Basti (meaning ‘settlement’ or ‘place of habitation’ in north Indian languages) in Calcutta has a culturally loaded connotation: the place where the city’s low-income and the poor, the laboring people, live. Bastis are physically distinct, with tile-roofed huts made of brick, earth and wattle (Wattle is a framework made of sticks and twigs; hence the term in building wattle-and-daub, for earthen walls where earth is applied over the wattle.), and are generally poorly serviced in terms of water, sanitation, sewerage, drainage and waste disposal.
The metropolis grew around the colonial port, trading and administrative hub. Large numbers of laboring people were absorbed in factories, manual labor and domestic service. An arrangement developed that eventually led to a unique three-tier tenurial structure. A landlord would, typically, rent out vacant plots under his ownership to members of his retinue, who in turn built a large number of huts on the plot. Rooms in the huts were rented out to the laborers. As this part of the city attracted more people and started getting civic improvements, the landlord would have these plots vacated and sell them for a handsome gain. The laboring tenant dwellers were then forced to move on to another site.
This arrangement, and the informal settlements or bastis, ensured that a place existed in the city for its laboring population, albeit an insecure one. However, with no investments being made by either the landlord or the civic authority, the deplorable basti conditions were viewed as a threat to public hygiene. Colonial Calcutta saw frequent basti demolitions in connection with civic improvements benefiting its affluent citizens; these were usually inspired by public health goals. But the plight of the labourers, and the question of their shelter, was never substantively addressed.
By the time of India’s independence in 1947, the metropolitan area had a large number of bastis that had been in existence for a considerable period of time and housed the overwhelming majority of the city’s low-income, laboring and poor people. Calcutta has a unique demographic feature of being home to a large number of single male migrant laborers from the eastern hinterland, e.g. in the jute factories. The bastis accomodated them, as well as others with their households, extended families and kin networks.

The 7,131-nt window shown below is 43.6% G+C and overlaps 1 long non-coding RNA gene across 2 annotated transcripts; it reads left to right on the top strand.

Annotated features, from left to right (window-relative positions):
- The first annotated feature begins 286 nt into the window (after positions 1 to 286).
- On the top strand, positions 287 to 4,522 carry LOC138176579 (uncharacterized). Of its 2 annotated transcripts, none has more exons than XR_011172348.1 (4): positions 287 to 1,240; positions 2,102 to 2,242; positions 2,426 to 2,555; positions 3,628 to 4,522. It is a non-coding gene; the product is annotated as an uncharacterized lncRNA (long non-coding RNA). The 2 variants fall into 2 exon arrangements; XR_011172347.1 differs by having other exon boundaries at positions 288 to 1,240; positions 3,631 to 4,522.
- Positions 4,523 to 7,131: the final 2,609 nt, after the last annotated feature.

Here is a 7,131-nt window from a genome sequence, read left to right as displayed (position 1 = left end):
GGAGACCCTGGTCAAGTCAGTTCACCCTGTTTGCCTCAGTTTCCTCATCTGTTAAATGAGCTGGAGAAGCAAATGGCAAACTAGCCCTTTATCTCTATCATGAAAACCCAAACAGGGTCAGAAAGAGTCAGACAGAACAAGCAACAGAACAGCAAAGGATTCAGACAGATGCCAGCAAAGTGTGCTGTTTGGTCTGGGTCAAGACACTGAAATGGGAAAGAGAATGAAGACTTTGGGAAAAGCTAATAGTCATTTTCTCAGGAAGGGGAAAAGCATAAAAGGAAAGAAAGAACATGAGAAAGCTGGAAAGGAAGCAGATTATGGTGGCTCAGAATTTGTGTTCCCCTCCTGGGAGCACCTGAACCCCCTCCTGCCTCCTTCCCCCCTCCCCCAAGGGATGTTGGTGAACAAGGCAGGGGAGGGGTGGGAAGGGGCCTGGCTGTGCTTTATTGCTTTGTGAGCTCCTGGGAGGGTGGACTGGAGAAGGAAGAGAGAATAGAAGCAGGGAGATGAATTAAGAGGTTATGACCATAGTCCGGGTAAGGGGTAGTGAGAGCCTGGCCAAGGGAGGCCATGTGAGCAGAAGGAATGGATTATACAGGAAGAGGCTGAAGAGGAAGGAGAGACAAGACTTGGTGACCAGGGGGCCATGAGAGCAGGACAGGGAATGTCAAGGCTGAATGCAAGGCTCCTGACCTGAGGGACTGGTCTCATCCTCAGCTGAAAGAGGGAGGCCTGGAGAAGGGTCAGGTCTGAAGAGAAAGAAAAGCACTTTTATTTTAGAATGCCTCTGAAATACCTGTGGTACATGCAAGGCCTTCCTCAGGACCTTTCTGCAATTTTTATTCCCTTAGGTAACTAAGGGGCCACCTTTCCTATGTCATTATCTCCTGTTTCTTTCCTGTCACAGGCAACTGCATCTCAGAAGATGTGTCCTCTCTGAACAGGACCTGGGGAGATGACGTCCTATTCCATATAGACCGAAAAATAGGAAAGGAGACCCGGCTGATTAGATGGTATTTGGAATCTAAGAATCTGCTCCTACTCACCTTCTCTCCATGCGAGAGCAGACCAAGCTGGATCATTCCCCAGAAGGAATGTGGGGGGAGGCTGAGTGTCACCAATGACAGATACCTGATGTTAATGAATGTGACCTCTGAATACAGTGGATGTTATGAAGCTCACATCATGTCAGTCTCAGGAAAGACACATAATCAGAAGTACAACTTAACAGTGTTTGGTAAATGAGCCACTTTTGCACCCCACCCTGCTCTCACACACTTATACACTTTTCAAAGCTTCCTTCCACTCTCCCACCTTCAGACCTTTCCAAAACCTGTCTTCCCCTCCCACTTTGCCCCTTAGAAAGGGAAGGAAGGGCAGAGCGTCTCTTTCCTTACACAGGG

With the influx into the city of a huge number of refugees after the partition of India in 1947, bastis were severely overcrowded. The largely unresolved question of responsibility for civic services in bastis meant that living conditions were deplorable. Post-independence legislation curtailed the rights of the landlords, while granting secure tenancy rights to the intermediate (land-renting, hut-building) tenant. A communist-led movement in the 1950’s that focused on the shelter rights of the basti dwellers, coinciding with the development of national ‘slum clearance and improvement’ legislation, ensured that all dwellers were entitled to resettlement in the event of basti demolition. Bastis were brought under the purview of the Slum Act, which was introduced with a view to enabling provision of basic amenities to the dwellers.
Traditionally bastis have been the sites of a large number of small industries and crafts. Before the development of automobiles the transport system was almost entirely in the hands of the basti people. They controlled the milk and cattle market and the horse market. They also housed the masons and construction workers.
All these trades and crafts catered to the needs of the city and also areas far beyond. But there has also been a persistent process of the basti people, and especially Muslims, losing their independent occupations and turning into wage earners under those possessing superior financial resources and networks. The city’s development and economic blight has meant continuing marginalization for the laboring population. Garment-making, footwear, paper and stationery are some of the sectors that are still based in large Muslim bastis in the city. But given the unorganized nature of these trades, workers and small traders are at the mercy of middlemen and large traders. Lack of access to capital and hence reliance on high interest charging money-lenders; lack of proper marketing opportunities; lack of skill and technology upgradation - are some of the principal problems affecting the trades. Given that all these trades together employ tens of thousands of workers, their vulnerable situation poses a severe threat to their livelihood and hence also to the city’s social stability.
From a social planning perspective, bastis are significant because the bulk of the city’s vulnerable population resides here, in a concentrated manner. This includes Hindus and Muslims. On the whole, basti dwellers are not the poorest of the poor, though many very poor people may also be found. They are subject to marginalization by socio-economic forces; but, by virtue of having a legally recognised foothold in the city - their basti tenant status - and the stability that this brings (in comparison to less fortunate, unrecognized squatters), it is possible to think about their social development.